Sarasota is a gift Peter Angelos left the Orioles -
Rich Dubroff

Sarasota is a gift Peter Angelos left the Orioles

Photo Credit: Rich Dubroff


In the aftermath of the death of longtime owner Peter Angelos a week ago, there were plenty of stories about the good he did for Baltimore and his many anonymous acts of charity. His tussles with onetime manager Davey Johnson and longtime Orioles broadcaster Jon Miller were recounted.

So was the team’s record under his ownership. After initial success following his 1993 purchase, the team endured 14 consecutive losing seasons.

The Orioles eschewed the Latin American player market under Angelos. He found the system distasteful and it wasn’t until after he took ill in late 2017 that his son John gave the go-ahead to re-enter Latin America and recruited and hired Mike Elias to run baseball operations that the team became a presence internationally. They Orioles even opened an acclaimed new headquarters in the Dominican Republic in January.


The team’s fortunes began turning around after the elder Angelos hired Andy MacPhail as its top baseball officer in 2007. Three years later, MacPhail hired Buck Showalter, and the Orioles made three playoff appearances from 2012-2016.

By then, Peter Angelos was largely absent from public involvement with the team, but he left his son and David Rubenstein, who formally bought controlling interest of the team this week, a great gift, one that’s helped the team immeasurably.

In 2010, the Orioles left decrepit Fort Lauderdale Stadium for Sarasota, and each year that decision looks better and better.

From 1996-2009, the Orioles trained in Fort Lauderdale while their minor leaguers trained at their current location, Twin Lakes Park in Sarasota. The 200-mile trip made it unwieldy to shuttle players, and the Orioles closest opponents, the Cardinals and Marlins, trained about 60 miles away in Jupiter.

The Los Angeles Dodgers, in Vero Beach, the New York Mets, in Port St. Lucie, and the Washington Nationals, in Viera, were even farther away, and their trips across the state to Fort Myers to play Boston and Minnesota were longer still.

The Orioles liked the South Florida location but couldn’t get approval from the Federal Aviation Administration to expand their cramped and shabby training facility. Fort Lauderdale Stadium stood next to a busy private airport.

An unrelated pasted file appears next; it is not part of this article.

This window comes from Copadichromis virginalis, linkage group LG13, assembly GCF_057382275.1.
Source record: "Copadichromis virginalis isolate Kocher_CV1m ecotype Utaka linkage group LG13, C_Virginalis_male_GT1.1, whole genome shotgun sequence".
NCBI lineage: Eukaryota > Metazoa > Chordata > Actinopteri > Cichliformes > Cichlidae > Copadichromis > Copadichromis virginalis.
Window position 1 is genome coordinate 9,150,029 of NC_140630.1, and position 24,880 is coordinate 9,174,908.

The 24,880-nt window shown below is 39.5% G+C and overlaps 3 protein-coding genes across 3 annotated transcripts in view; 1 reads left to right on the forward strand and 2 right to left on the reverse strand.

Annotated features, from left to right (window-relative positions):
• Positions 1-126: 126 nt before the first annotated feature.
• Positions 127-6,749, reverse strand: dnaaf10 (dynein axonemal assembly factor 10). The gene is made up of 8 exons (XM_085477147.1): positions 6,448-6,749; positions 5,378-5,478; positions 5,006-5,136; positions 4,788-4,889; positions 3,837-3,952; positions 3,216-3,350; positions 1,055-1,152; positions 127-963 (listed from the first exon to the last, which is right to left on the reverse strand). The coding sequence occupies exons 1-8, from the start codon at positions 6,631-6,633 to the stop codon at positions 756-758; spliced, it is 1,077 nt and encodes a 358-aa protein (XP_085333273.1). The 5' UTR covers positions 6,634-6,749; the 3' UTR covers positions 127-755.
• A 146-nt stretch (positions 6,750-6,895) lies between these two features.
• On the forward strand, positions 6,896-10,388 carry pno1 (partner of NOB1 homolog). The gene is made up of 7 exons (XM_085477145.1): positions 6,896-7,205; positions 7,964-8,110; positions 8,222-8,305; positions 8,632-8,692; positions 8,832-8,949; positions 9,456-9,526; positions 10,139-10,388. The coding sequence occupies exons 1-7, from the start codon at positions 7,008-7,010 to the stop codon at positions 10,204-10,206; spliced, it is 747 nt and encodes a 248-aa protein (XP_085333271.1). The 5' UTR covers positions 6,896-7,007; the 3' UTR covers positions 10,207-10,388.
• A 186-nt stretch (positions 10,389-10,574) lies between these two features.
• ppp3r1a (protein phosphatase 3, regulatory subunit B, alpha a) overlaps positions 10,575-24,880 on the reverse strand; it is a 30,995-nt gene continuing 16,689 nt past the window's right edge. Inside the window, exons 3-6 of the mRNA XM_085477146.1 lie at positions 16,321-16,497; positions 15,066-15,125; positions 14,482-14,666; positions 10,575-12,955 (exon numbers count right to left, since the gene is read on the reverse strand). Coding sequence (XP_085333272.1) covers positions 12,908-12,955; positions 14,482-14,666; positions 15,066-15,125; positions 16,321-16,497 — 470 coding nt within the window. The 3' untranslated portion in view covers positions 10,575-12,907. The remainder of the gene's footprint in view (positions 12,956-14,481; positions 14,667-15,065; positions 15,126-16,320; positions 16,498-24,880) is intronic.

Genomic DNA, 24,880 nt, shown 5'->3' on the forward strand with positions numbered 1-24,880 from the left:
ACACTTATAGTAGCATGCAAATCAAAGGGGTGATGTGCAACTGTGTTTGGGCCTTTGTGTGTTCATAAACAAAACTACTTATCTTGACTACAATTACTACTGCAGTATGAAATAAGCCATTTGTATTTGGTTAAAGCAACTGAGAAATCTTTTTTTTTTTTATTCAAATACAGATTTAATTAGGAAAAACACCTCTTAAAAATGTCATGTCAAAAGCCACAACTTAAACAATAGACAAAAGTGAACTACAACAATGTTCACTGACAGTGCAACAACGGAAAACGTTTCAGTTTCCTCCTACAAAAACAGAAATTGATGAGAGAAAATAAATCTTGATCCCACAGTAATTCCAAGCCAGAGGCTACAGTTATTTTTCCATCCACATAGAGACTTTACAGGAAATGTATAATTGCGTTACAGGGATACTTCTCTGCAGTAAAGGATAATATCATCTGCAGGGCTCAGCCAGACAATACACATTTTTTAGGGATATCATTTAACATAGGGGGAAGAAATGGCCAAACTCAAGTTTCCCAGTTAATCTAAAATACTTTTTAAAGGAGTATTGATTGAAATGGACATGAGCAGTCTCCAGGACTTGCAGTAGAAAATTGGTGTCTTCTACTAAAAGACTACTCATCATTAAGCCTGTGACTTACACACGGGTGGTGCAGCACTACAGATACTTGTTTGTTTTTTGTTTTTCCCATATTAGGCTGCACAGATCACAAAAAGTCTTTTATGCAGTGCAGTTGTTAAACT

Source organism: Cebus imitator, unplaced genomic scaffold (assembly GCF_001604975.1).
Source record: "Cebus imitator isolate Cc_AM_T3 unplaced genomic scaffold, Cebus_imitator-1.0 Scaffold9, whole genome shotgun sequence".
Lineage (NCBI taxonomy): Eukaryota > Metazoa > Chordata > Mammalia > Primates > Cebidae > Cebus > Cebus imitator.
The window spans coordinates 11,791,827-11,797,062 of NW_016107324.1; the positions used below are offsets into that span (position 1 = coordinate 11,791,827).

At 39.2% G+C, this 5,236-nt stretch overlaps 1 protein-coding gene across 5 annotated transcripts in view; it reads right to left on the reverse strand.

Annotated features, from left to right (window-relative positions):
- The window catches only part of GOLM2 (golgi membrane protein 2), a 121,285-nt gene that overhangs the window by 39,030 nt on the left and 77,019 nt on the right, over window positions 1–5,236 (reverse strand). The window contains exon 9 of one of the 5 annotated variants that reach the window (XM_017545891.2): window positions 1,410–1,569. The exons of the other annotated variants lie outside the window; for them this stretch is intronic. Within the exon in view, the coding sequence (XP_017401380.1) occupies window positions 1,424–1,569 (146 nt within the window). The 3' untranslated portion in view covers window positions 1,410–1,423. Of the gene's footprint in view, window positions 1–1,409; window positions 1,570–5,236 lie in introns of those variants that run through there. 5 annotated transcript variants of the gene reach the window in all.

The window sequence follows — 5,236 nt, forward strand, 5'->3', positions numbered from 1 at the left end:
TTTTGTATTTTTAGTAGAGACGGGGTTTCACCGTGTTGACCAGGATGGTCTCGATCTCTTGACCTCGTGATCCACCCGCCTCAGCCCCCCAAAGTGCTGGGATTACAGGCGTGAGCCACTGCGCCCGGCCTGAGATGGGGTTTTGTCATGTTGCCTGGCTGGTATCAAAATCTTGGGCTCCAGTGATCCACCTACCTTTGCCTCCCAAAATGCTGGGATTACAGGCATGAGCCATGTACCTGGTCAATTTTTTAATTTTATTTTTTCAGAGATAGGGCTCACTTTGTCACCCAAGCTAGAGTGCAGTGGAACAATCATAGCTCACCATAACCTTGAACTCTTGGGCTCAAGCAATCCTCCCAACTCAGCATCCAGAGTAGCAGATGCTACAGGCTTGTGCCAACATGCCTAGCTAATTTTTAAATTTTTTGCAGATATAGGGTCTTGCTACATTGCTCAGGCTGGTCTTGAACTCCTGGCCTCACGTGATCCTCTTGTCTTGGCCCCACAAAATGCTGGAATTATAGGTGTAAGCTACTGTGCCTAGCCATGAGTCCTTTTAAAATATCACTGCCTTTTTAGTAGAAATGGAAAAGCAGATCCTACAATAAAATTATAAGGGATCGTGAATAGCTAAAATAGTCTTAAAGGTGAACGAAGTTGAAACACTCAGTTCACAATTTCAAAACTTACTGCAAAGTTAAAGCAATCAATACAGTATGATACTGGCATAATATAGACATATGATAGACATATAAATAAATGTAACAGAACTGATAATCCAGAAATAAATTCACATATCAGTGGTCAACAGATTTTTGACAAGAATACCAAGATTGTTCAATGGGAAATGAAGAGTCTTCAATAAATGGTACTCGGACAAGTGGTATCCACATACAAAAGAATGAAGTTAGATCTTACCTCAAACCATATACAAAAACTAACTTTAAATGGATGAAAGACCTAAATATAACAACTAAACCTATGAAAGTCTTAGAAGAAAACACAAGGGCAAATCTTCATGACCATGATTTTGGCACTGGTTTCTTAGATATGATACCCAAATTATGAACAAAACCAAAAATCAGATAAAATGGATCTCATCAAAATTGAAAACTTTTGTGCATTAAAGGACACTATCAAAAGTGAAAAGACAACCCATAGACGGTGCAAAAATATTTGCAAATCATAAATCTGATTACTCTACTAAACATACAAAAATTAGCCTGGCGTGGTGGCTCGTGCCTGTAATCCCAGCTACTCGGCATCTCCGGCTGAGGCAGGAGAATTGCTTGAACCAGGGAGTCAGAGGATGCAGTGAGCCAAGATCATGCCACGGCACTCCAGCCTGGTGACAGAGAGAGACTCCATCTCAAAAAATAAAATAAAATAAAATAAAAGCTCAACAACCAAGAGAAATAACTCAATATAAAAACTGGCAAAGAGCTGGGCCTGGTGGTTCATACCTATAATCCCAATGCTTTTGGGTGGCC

Angelos negotiated with Vero Beach, which was losing the Dodgers to Arizona. Vero Beach was charming, but it also was an outdated facility.

In the end, the Orioles made the best choice when the Cincinnati Reds decided to leave Sarasota for Arizona in 2009.

The Orioles moved in 2010, and renovations were completed in time for spring training 2011. While Ed Smith Stadium has some shortcomings, the area is by far the best in Florida for spring training.

There was plenty to do in Fort Lauderdale, but many longtime residents didn’t even know there was spring training baseball there after the Yankees left for Tampa in 1996.

Spring training was relatively unimportant economically to Fort Lauderdale, and no team has replaced the Orioles. The old stadium no longer exists.

Regular readers know how fond I am of spring training in Sarasota. Having been to almost every part of Florida, I’m convinced it’s the state’s nicest area. There are plenty of great restaurants, and the selection gets larger and more diverse each year, and plenty to do besides watch baseball games, though I don’t get much of a chance to do so.

The Orioles are a big deal in Sarasota. There are signs everywhere welcoming the team and you can’t miss Oriole fans going around town wearing team gear.

What I didn’t appreciate until much later was its ideal location. Writers who cover other teams often remind us how far they have to drive for their team’s games.

The Red Sox and Twins, in Fort Myers, must travel three hours or more to face the Yankees, in Tampa, Phillies, in Clearwater, or the Blue Jays, in Dunedin.

The Orioles don’t have a trip that’s longer than 90 minutes, though trips from Dunedin or Lakeland (Tigers) may be longer because of heavy traffic.

There are three teams — the Pirates, Braves and Rays — whose ballparks are within an hour of Ed Smith Stadium.

The ballpark itself remains charming and serene. The Phillies’ facility is nice, and so are the Red Sox and Twins, and Atlanta’s new home, 40 minutes away in North Port, is lovely. But none has the advantages of Sarasota.

Those may not have been the chief positives that Angelos was looking for when relocating the Orioles’ spring training home, but it’s something he’s left the team and its fans that wasn’t noted upon his passing.

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